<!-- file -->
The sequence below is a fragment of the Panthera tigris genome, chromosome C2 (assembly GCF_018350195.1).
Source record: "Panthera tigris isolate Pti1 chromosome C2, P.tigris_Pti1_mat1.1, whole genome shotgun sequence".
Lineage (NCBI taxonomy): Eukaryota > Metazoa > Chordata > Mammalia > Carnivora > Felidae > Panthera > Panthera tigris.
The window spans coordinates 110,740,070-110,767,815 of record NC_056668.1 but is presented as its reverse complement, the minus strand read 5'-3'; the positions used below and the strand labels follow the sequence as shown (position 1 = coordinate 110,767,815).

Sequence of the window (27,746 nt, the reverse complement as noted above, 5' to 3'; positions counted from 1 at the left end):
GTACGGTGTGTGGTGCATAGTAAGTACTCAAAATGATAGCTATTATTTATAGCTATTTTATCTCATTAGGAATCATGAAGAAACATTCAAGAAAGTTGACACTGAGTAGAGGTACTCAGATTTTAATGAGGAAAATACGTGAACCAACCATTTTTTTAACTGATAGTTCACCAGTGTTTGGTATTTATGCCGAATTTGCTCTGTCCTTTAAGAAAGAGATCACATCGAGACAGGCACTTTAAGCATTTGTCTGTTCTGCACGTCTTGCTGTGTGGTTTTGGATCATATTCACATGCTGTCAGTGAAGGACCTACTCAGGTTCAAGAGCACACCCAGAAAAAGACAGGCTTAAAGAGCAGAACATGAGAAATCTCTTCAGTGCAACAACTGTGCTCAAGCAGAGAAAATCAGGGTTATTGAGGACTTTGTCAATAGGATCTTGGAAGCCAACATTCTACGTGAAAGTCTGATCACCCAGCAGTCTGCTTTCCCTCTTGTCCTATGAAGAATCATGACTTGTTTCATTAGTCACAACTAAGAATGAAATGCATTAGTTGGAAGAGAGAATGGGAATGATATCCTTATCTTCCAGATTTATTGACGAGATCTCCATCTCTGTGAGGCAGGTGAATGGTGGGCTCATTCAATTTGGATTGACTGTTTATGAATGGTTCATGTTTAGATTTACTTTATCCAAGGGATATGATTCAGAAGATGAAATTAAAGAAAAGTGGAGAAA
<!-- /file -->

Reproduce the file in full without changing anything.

The sequence below is a fragment of the Panthera tigris genome, chromosome C2 (assembly GCF_018350195.1).
Source record: "Panthera tigris isolate Pti1 chromosome C2, P.tigris_Pti1_mat1.1, whole genome shotgun sequence".
Lineage (NCBI taxonomy): Eukaryota > Metazoa > Chordata > Mammalia > Carnivora > Felidae > Panthera > Panthera tigris.
The window spans coordinates 110,740,070-110,767,815 of record NC_056668.1 but is presented as its reverse complement, the minus strand read 5'-3'; the positions used below and the strand labels follow the sequence as shown (position 1 = coordinate 110,767,815).

Sequence of the window (27,746 nt, the reverse complement as noted above, 5' to 3'; positions counted from 1 at the left end):
GTACGGTGTGTGGTGCATAGTAAGTACTCAAAATGATAGCTATTATTTATAGCTATTTTATCTCATTAGGAATCATGAAGAAACATTCAAGAAAGTTGACACTGAGTAGAGGTACTCAGATTTTAATGAGGAAAATACGTGAACCAACCATTTTTTTAACTGATAGTTCACCAGTGTTTGGTATTTATGCCGAATTTGCTCTGTCCTTTAAGAAAGAGATCACATCGAGACAGGCACTTTAAGCATTTGTCTGTTCTGCACGTCTTGCTGTGTGGTTTTGGATCATATTCACATGCTGTCAGTGAAGGACCTACTCAGGTTCAAGAGCACACCCAGAAAAAGACAGGCTTAAAGAGCAGAACATGAGAAATCTCTTCAGTGCAACAACTGTGCTCAAGCAGAGAAAATCAGGGTTATTGAGGACTTTGTCAATAGGATCTTGGAAGCCAACATTCTACGTGAAAGTCTGATCACCCAGCAGTCTGCTTTCCCTCTTGTCCTATGAAGAATCATGACTTGTTTCATTAGTCACAACTAAGAATGAAATGCATTAGTTGGAAGAGAGAATGGGAATGATATCCTTATCTTCCAGATTTATTGACGAGATCTCCATCTCTGTGAGGCAGGTGAATGGTGGGCTCATTCAATTTGGATTGACTGTTTATGAATGGTTCATGTTTAGATTTACTTTATCCAAGGGATATGATTCAGAAGATGAAATTAAAGAAAAGTGGAGAAA